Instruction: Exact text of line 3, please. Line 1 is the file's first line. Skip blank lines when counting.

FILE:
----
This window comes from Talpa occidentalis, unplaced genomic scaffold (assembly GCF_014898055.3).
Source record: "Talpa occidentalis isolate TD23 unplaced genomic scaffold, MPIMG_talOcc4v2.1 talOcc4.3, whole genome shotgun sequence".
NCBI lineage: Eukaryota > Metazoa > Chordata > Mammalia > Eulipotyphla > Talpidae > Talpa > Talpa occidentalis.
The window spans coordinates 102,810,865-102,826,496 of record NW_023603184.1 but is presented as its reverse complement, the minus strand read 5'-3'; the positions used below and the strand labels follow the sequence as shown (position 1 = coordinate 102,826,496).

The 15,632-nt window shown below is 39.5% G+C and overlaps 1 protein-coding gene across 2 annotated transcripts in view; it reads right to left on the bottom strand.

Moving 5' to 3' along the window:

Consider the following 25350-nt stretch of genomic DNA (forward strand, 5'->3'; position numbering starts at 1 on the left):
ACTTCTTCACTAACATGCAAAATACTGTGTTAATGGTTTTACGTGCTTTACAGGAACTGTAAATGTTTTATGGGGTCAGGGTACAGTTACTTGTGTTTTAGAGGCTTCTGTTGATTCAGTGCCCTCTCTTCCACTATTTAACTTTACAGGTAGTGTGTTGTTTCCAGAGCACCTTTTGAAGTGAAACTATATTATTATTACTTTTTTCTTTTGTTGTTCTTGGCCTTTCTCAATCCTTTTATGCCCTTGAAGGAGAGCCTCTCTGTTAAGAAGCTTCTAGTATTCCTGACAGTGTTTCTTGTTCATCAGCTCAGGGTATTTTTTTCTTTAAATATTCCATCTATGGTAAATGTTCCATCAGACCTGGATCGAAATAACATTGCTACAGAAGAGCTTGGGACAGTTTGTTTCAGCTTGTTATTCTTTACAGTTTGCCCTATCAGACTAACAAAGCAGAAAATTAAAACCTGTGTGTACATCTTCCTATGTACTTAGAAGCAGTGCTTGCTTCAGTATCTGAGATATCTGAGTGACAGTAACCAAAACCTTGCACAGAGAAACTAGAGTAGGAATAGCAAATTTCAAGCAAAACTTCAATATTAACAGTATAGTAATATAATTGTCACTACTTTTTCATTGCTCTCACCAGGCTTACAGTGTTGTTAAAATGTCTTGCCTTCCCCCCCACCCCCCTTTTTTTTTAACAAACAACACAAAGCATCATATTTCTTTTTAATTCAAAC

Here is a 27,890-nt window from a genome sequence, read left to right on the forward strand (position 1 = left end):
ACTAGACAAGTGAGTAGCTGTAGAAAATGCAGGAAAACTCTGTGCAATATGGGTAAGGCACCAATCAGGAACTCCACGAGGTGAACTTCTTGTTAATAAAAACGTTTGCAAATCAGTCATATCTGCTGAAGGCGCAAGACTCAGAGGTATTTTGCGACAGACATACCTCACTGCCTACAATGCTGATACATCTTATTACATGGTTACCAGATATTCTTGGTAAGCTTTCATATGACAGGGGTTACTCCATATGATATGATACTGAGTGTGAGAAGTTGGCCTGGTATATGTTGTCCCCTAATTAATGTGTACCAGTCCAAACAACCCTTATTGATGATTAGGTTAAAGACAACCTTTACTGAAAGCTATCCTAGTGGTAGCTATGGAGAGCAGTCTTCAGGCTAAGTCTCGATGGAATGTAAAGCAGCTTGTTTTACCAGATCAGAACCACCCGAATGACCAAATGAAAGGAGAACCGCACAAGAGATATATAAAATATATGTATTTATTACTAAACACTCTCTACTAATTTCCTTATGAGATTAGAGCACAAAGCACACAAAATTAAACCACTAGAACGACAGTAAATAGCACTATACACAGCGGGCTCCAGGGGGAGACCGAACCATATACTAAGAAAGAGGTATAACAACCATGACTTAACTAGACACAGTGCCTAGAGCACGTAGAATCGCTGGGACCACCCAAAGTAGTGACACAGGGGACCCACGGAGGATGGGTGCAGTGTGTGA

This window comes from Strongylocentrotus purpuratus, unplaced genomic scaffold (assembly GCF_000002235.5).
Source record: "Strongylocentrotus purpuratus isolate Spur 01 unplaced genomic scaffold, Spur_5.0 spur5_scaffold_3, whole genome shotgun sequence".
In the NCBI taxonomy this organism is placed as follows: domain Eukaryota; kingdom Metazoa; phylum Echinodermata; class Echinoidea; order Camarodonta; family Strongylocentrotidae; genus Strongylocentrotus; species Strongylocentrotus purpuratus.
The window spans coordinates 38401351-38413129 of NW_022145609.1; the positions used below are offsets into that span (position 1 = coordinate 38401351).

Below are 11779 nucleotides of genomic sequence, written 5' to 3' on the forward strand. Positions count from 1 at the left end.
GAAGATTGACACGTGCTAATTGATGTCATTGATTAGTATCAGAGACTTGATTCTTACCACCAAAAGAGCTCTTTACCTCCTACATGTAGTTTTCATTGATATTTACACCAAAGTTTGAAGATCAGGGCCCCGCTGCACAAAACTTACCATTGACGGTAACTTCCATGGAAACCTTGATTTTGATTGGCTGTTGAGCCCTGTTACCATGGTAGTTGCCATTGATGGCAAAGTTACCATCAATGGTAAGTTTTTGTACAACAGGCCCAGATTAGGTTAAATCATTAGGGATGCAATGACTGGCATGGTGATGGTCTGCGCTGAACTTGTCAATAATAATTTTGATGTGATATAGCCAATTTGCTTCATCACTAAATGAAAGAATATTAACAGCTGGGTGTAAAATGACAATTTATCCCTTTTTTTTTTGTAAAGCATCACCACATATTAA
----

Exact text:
NCBI lineage: Eukaryota > Metazoa > Chordata > Mammalia > Eulipotyphla > Talpidae > Talpa > Talpa occidentalis.